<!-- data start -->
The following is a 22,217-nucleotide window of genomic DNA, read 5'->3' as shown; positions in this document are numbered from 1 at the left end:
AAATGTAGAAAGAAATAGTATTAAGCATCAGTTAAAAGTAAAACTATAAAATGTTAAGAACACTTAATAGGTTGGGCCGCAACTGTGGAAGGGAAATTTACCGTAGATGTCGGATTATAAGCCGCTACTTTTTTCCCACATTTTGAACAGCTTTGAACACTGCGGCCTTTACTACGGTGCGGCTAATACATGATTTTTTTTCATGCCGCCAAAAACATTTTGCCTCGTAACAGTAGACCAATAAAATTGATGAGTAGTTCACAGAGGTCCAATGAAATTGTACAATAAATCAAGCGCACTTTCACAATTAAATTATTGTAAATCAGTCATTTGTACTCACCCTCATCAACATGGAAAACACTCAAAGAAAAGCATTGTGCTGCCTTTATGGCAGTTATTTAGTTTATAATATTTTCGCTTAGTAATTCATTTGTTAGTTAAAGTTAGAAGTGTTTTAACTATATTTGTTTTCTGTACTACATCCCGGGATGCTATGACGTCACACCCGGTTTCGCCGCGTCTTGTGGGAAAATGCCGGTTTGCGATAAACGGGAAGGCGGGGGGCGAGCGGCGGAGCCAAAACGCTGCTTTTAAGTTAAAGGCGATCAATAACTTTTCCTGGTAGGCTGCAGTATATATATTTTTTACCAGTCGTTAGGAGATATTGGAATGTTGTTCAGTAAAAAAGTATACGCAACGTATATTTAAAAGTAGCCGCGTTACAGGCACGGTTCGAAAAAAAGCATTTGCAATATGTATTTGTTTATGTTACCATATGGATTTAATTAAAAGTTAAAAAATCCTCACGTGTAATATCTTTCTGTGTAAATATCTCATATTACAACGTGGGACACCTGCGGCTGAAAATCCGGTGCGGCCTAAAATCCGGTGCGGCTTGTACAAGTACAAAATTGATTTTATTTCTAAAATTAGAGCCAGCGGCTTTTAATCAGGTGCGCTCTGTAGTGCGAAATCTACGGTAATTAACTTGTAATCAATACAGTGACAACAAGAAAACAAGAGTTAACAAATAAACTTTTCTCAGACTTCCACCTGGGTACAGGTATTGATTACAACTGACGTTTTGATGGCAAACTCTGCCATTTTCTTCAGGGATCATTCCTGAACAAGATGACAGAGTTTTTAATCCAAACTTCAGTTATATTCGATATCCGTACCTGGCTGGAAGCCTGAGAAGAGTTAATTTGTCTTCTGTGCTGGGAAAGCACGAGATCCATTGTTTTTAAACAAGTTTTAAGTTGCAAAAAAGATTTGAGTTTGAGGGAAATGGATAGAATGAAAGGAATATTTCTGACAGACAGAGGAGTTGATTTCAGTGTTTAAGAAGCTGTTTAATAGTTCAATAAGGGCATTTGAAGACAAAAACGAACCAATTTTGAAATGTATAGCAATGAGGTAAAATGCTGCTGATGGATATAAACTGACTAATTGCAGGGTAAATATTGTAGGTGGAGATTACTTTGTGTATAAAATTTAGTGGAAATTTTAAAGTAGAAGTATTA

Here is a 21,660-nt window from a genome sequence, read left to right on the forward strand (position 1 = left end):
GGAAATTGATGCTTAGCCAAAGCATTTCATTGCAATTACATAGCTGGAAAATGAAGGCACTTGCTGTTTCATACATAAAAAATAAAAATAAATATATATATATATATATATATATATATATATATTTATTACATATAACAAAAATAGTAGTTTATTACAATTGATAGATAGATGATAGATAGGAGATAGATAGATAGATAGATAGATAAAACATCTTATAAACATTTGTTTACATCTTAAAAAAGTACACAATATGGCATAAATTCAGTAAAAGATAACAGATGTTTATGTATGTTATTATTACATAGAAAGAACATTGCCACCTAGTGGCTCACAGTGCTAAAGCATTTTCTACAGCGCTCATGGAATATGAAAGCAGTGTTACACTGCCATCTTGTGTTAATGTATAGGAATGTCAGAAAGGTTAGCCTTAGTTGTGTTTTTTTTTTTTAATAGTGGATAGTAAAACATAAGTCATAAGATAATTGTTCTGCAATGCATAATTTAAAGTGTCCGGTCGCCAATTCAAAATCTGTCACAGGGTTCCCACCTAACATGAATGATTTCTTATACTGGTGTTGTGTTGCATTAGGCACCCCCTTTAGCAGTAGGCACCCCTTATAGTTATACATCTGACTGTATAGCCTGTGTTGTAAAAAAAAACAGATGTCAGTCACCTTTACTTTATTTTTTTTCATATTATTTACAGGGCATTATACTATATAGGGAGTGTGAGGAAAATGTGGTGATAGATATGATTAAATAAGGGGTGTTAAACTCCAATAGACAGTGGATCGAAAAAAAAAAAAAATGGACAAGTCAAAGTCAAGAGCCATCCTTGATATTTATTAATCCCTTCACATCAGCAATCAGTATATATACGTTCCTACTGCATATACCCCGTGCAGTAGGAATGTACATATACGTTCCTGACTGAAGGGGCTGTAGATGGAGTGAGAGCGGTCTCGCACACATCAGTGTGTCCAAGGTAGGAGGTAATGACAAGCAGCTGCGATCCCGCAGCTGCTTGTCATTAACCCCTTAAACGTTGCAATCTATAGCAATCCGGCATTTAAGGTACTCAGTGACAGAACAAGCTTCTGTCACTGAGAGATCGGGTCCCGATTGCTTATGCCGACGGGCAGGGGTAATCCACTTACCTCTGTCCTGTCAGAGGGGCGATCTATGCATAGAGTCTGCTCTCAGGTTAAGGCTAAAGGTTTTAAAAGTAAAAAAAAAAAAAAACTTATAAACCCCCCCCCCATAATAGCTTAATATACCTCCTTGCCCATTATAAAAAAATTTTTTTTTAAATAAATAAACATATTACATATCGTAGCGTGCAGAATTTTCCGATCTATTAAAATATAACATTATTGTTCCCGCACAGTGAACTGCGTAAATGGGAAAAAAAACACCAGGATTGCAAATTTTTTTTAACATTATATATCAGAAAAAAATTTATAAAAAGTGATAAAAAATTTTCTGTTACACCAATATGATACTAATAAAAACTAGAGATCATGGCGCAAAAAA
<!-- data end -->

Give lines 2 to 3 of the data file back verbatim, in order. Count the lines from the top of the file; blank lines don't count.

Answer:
AAATGTAGAAAGAAATAGTATTAAGCATCAGTTAAAAGTAAAACTATAAAATGTTAAGAACACTTAATAGGTTGGGCCGCAACTGTGGAAGGGAAATTTACCGTAGATGTCGGATTATAAGCCGCTACTTTTTTCCCACATTTTGAACAGCTTTGAACACTGCGGCCTTTACTACGGTGCGGCTAATACATGATTTTTTTTCATGCCGCCAAAAACATTTTGCCTCGTAACAGTAGACCAATAAAATTGATGAGTAGTTCACAGAGGTCCAATGAAATTGTACAATAAATCAAGCGCACTTTCACAATTAAATTATTGTAAATCAGTCATTTGTACTCACCCTCATCAACATGGAAAACACTCAAAGAAAAGCATTGTGCTGCCTTTATGGCAGTTATTTAGTTTATAATATTTTCGCTTAGTAATTCATTTGTTAGTTAAAGTTAGAAGTGTTTTAACTATATTTGTTTTCTGTACTACATCCCGGGATGCTATGACGTCACACCCGGTTTCGCCGCGTCTTGTGGGAAAATGCCGGTTTGCGATAAACGGGAAGGCGGGGGGCGAGCGGCGGAGCCAAAACGCTGCTTTTAAGTTAAAGGCGATCAATAACTTTTCCTGGTAGGCTGCAGTATATATATTTTTTACCAGTCGTTAGGAGATATTGGAATGTTGTTCAGTAAAAAAGTATACGCAACGTATATTTAAAAGTAGCCGCGTTACAGGCACGGTTCGAAAAAAAGCATTTGCAATATGTATTTGTTTATGTTACCATATGGATTTAATTAAAAGTTAAAAAATCCTCACGTGTAATATCTTTCTGTGTAAATATCTCATATTACAACGTGGGACACCTGCGGCTGAAAATCCGGTGCGGCCTAAAATCCGGTGCGGCTTGTACAAGTACAAAATTGATTTTATTTCTAAAATTAGAGCCAGCGGCTTTTAATCAGGTGCGCTCTGTAGTGCGAAATCTACGGTAATTAACTTGTAATCAATACAGTGACAACAAGAAAACAAGAGTTAACAAATAAACTTTTCTCAGACTTCCACCTGGGTACAGGTATTGATTACAACTGACGTTTTGATGGCAAACTCTGCCATTTTCTTCAGGGATCATTCCTGAACAAGATGACAGAGTTTTTAATCCAAACTTCAGTTATATTCGATATCCGTACCTGGCTGGAAGCCTGAGAAGAGTTAATTTGTCTTCTGTGCTGGGAAAGCACGAGATCCATTGTTTTTAAACAAGTTTTAAGTTGCAAAAAAGATTTGAGTTTGAGGGAAATGGATAGAATGAAAGGAATATTTCTGACAGACAGAGGAGTTGATTTCAGTGTTTAAGAAGCTGTTTAATAGTTCAATAAGGGCATTTGAAGACAAAAACGAACCAATTTTGAAATGTATAGCAATGAGGTAAAATGCTGCTGATGGATATAAACTGACTAATTGCAGGGTAAATATTGTAGGTGGAGATTACTTTGTGTATAAAATTTAGTGGAAATTTTAAAGTAGAAGTATTA

Here is a 21,660-nt window from a genome sequence, read left to right on the forward strand (position 1 = left end):